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Helen of Troy

Information About Helen of Troy and Her Family of Origin

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Les Amours de Pâris et d'Hélène, by Jacques-Louis David

Paris and Helen, by Jacques-Louis David (French, 1748-1825)

Public Domain
Helen of Troy and the Trojan War were central to the early history of ancient Greece.

Helen is the object of one of the most dramatic love stories of all time and one of the main reasons for a ten-year war between the Greeks and Trojans, known as the Trojan War. Hers was the face that launched a thousand ships because of the vast number of warships the Greeks sailed to Troy to retrieve Helen. The poems known as the Trojan War Cycle were the culmination of many myths about the ancient Greek warriors and heroes who fought and died at Troy.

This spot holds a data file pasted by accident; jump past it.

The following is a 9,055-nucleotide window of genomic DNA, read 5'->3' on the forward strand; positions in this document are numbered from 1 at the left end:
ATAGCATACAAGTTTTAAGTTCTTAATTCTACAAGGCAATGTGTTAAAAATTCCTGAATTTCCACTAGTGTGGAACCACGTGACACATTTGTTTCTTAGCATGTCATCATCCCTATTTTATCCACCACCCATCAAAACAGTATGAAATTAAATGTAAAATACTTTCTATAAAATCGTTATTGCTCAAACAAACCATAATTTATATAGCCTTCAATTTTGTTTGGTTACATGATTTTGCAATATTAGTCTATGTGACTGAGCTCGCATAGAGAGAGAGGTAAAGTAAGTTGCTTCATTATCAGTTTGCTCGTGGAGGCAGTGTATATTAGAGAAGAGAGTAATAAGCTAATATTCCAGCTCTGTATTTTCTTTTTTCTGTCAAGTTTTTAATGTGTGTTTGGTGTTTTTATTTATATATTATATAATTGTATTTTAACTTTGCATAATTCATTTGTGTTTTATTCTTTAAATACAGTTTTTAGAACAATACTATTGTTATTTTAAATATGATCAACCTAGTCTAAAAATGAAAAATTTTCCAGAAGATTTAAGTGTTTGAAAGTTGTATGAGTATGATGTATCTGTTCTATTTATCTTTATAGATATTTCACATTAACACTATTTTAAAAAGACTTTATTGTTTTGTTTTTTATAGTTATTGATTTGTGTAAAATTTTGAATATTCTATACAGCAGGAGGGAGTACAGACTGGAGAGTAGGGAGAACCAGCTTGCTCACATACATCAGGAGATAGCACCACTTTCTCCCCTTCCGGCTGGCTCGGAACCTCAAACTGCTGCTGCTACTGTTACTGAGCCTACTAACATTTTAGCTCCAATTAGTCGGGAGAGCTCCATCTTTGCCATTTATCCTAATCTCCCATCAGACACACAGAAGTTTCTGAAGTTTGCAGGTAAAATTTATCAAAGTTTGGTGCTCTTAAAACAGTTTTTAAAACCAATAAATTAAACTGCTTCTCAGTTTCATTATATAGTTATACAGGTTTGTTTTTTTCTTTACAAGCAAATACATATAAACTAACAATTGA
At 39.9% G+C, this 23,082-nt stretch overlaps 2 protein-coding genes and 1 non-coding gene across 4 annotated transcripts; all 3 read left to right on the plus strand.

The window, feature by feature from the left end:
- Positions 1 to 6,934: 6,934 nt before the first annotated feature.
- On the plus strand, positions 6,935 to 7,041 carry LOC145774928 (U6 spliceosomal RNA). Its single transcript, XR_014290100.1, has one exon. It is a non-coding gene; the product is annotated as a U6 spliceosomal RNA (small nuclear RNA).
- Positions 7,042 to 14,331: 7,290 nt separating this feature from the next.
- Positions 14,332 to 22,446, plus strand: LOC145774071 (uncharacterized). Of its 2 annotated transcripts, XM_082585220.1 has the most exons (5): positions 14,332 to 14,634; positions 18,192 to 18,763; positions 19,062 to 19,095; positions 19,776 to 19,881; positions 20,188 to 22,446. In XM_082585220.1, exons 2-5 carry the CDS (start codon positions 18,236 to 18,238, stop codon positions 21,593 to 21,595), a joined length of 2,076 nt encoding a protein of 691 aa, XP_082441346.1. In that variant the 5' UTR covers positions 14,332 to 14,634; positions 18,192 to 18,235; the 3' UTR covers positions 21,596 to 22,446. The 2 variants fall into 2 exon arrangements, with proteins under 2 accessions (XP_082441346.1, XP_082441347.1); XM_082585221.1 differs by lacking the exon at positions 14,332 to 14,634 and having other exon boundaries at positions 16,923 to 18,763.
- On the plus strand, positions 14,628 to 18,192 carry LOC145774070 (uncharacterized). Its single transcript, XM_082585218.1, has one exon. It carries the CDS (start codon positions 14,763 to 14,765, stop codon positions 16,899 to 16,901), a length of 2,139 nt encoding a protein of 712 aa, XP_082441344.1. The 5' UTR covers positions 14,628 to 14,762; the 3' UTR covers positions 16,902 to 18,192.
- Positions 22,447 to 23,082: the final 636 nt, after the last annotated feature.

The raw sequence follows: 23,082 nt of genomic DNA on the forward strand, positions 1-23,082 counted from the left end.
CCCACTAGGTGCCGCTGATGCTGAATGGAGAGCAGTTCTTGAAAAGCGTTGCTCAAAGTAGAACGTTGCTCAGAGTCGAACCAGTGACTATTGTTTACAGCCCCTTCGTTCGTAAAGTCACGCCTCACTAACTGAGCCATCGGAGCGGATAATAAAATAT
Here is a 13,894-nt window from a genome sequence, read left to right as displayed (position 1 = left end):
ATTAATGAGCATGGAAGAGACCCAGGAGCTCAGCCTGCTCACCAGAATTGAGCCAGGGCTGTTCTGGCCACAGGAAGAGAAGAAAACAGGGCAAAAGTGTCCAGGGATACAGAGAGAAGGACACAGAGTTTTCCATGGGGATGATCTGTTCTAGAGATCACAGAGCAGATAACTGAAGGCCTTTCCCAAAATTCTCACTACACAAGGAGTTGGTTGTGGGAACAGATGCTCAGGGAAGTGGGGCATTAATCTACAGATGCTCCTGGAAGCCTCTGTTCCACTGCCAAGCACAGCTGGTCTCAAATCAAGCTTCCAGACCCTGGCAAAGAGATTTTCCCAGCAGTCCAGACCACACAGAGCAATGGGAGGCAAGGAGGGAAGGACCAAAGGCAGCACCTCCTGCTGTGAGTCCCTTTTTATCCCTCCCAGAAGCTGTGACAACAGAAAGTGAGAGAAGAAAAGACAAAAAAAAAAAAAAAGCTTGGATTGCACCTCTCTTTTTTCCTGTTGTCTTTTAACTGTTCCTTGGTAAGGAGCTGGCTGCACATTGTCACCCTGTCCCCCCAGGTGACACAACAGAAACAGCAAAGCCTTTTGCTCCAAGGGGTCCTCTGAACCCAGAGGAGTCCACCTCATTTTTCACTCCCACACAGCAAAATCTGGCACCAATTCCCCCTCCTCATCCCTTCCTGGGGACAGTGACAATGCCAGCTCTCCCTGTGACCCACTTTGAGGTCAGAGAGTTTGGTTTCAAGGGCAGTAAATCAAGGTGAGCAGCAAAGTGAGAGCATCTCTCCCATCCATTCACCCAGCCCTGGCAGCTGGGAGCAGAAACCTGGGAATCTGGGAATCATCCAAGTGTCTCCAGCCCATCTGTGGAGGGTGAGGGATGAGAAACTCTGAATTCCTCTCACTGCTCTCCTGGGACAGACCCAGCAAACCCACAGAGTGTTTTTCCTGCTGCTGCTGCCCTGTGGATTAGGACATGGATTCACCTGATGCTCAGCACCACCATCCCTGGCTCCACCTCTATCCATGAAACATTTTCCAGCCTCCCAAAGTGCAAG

Helen of Troy - Family of Origin

The Trojan War Cycle is based on a story from the legendary period of ancient Greece, a time when it was common to trace lineage to the gods. Helen is said to have been a daughter of the king of the gods, Zeus. Her mother was generally considered to have been Leda, the mortal wife of the king of Sparta, Tyndareus. In some versions, Nemesis, in bird form, is named mother. The Helen-egg was then given to Leda to raise. Clytemnestra was the sister of Helen, but her father wasn't Zeus, but Tyndareus. Helen had two (twin) brothers, Castor and Pollux (Polydeuces). Pollux shared a father with Helen, and Castor with Clytemnestra. The two brothers are called the Dioscuri. There were various stories about this helpful pair of brothers, including one about how they saved the Romans at the Battle of Regillus.

The Argonauts - The Dioscuri: Castor and Pollux
Homeric Hymn to the Dioscuri
Helen of Troy

Next Page: Menelaus, Agamemnon, and Paris of Troy



Helen in the Iliad
People From the Trojan War You Should Know

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